You can read more about the rationale for "spirit-po" on its github page: https://github.com/cbeck88/spirit-po

I also wanted to solicit feedback -- if you have any thoughts or suggestions I would love to hear them. I do plan to use this code in at least one project I am currently working on, so, it's not purely academic or anything. I have made the code available under the Boost license -- it is free software!

Best Regards,
Chris Beck

------------------------------------------------------------------------------

_______________________________________________
Spirit-general mailing list
[hidden email]
https://lists.sourceforge.net/lists/listinfo/spirit-general
Reply | Threaded
Open this post in threaded view
|

Re: spirit-po

Joel de Guzman
On 10/28/15 8:40 AM, chris beck wrote:

> Greetings List,
>
> I wanted to share news of a recent project that I started, using boost::spirit, which
> others might find useful or interesting.
>
> The project is a header-only C++11 library using boost::spirit which I call "spirit-po".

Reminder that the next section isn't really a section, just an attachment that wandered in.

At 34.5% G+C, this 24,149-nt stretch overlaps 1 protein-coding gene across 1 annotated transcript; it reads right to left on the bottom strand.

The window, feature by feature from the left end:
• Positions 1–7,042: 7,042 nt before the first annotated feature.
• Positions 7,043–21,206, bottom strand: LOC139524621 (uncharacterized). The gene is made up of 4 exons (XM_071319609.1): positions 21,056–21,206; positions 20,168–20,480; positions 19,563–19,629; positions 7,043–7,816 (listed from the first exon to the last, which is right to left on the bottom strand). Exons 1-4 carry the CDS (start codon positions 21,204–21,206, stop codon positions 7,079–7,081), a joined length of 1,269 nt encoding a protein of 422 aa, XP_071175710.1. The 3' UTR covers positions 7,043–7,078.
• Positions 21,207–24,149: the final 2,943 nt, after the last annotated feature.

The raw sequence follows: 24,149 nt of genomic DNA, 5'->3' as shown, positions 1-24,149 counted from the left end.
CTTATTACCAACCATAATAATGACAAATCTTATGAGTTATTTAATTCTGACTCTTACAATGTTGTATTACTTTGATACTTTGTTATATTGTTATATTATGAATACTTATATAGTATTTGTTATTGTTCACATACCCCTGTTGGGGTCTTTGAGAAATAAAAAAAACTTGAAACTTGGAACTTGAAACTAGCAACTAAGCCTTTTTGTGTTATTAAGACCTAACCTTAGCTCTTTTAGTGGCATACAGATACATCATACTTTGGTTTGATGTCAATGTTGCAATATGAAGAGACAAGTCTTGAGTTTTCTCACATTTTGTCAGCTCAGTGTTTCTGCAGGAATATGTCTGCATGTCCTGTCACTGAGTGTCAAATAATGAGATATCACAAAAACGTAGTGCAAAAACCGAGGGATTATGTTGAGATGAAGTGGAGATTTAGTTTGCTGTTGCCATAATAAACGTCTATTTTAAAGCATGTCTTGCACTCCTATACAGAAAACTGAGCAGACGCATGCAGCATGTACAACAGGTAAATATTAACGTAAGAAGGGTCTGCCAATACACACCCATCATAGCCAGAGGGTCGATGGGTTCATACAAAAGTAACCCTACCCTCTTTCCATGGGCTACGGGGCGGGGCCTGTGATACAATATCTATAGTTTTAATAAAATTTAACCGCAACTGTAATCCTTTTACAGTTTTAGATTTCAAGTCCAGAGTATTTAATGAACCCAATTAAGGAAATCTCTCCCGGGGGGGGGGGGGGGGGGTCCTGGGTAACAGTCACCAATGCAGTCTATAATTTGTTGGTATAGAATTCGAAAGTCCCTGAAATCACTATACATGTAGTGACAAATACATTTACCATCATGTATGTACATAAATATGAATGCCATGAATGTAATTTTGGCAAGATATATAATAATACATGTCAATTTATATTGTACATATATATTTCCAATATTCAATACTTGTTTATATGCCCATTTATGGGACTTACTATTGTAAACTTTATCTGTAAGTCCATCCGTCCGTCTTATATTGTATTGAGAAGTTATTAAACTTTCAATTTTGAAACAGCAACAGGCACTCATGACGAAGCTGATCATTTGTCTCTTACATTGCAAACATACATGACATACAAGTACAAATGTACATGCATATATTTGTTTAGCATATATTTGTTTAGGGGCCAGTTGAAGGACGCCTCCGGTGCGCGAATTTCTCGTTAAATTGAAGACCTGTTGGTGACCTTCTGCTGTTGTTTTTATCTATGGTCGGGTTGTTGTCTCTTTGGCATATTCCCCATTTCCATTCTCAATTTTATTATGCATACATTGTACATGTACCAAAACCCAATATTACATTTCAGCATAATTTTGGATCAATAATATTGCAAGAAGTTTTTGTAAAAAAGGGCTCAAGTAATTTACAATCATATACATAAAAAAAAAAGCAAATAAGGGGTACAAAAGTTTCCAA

> The library is for localization -- it parses GNU gettext po-files, containing translated
> strings, into a simple catalog object, and serves translation lookups with an interface
> similar to GNU libintl.
>
> This library can be used as an alternative to libintl or boost::locale::gettext. The main
> advantages are
> - You parse po files and not mo files at runtime, so you don't need to make GNU msgfmt a
> build-time dependency, and your translation files can be human readable UTF-8 and
> portable, rather than architecture-dependent mo files. This allows people to add or modify
> translations after build, and, send those translations to someone on a different machine,
> and use them in your program without having to "compile" the translations. It makes things
> generally a bit easier for translators when they are working as well.
> - The library is very simple and transparent. po files have a very simple grammar and when
> written in qi it is only a few dozen lines. By contrast, the GNU libgettext-po source is
> written in ANSI C and the parsing / processing code is rather complex. If you want to know
> why something is parsed a certain way, or what characters are escaped, or modify /
> work-around something, the spirit-po version is much simpler to understand and modify.
> - "spirit-po" is header-only, and only depends on boost-spirit. This might be really